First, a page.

News World Obama condemns hateful language that ‘feeds a climate of fear’
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Obama condemns hateful language that ‘feeds a climate of fear’

obama hate speech shootings
Mr Obama and Mr Trump at Mr Trump's inauguration ceremony in January 2017. Photo: Getty
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Former US president Barack Obama has condemned language that feeds hatred and normalises racism, following two mass shootings within hours at the weekend, one committed by a suspected white supremacist.

The rare statement posted on Mr Obama’s Twitter account on Monday came as many commentators and Democratic politicians accused his successor, Donald Trump, of using rhetoric that has encouraged white nationalists.

“We should soundly reject language coming out of the mouths of any of our leaders that feeds a climate of fear and hatred or normalises racist sentiments,” Mr Obama said, without specifically mentioning Mr Trump.

“Leaders who demonise those who don’t look like us, or suggest that other people, including immigrants, threaten our way of life, or refer to other people as sub-human, or imply that America belongs to just one certain type of people.”

Such language had “no place in our politics and our public life,” he said.

“It’s time for the overwhelming majority of Americans of goodwill, of every race and faith and political party, to say as much – clearly and unequivocally.”

Saturday’s shooting at a Walmart in El Paso, Texas, that killed 22 people is being treated as a hate crime after the main suspect had posted an online rant praising the Christchurch massacre and white supremacy shortly before the attack.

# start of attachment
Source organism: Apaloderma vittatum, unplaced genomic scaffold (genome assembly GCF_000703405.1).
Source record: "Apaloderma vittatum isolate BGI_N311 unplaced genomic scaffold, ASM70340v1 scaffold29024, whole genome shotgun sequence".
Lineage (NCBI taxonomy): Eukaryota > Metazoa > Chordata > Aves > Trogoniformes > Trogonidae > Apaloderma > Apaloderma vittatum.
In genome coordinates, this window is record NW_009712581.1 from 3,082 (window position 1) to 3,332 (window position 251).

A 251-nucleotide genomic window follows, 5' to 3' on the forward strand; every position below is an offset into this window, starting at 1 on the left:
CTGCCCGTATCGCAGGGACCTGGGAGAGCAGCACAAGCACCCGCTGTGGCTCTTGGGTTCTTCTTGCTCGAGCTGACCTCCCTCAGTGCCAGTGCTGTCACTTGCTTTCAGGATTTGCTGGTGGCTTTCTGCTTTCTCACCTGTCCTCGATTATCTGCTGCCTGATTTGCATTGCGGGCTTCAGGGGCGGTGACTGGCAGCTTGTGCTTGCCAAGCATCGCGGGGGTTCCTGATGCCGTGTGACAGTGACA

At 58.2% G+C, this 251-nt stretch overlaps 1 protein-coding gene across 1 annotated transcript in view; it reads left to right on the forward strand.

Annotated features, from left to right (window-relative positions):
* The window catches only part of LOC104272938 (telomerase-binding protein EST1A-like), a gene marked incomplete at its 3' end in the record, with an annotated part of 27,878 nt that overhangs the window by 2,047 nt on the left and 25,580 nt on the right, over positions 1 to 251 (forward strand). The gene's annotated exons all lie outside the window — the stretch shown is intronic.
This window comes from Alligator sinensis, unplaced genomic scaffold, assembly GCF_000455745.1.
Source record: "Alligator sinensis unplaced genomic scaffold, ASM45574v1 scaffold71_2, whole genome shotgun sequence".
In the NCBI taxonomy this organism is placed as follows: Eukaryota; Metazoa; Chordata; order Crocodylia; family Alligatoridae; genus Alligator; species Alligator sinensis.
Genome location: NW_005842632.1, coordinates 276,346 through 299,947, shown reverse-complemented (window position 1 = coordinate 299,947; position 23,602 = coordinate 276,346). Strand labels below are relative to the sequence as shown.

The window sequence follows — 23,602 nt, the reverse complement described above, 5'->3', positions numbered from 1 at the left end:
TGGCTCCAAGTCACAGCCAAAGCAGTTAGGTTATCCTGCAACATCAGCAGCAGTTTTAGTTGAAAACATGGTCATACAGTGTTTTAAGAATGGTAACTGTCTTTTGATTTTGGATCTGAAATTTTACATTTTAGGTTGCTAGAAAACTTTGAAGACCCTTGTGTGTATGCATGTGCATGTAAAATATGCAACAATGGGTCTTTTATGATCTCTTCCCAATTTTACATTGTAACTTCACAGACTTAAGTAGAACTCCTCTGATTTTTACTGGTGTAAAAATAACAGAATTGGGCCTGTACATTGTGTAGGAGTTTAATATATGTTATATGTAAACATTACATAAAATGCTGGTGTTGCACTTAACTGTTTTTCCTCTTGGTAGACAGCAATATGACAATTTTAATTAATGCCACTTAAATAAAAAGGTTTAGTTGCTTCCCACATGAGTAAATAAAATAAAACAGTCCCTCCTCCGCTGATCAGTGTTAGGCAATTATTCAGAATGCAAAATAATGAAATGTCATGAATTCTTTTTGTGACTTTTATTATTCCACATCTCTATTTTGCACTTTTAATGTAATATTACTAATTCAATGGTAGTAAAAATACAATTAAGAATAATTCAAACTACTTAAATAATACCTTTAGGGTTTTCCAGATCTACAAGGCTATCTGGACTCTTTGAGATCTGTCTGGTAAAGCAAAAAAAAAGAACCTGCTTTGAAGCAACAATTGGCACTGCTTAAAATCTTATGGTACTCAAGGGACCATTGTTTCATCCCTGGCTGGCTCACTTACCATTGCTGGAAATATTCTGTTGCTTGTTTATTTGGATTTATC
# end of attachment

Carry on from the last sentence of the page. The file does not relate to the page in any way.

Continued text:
It was followed within 20 hours by another mass shooting that claimed nine lives, including the gunman’s sister, in Dayton, Ohio.

Police have said that the suspect in Ohio, who was shot dead within seconds, showed no sign of race as a motivating factor. However, he is reported to have made other threats of violence in recent years.

Mr Obama also advocated the introduction of stricter gun control laws, something he tried and failed to do while president.

“Every time this happens, we’re told that tougher gun control laws won’t stop all murders; that they won’t stop every deranged individual from a getting a weapon and shooting innocent people in public places,” he said.

“But the evidence shows that they can stop some killings. They can save some families from heartbreak.”

Mr Obama’s statement was backed by another former Democrat president, Bill Clinton. He called for tougher gun laws to be reinstated.

“How many more people have to die before we reinstate the assault weapons ban and the limit on high-capacity magazines and pass universal background checks?” he said.

“After they passed in 1994, there was a big drop in mass shooting deaths.”

Mr Trump, who last month said four female Democrats of colour should “go back” to where they came from, on Monday condemned white supremacy but stopped short of proposing specific gun control measures.

Instead he blamed the internet and video games for glorifying violence and called for a reform of mental health laws.

“Mental illness and hatred pulls the trigger, not the gun,” Mr Trump said.

-with AAP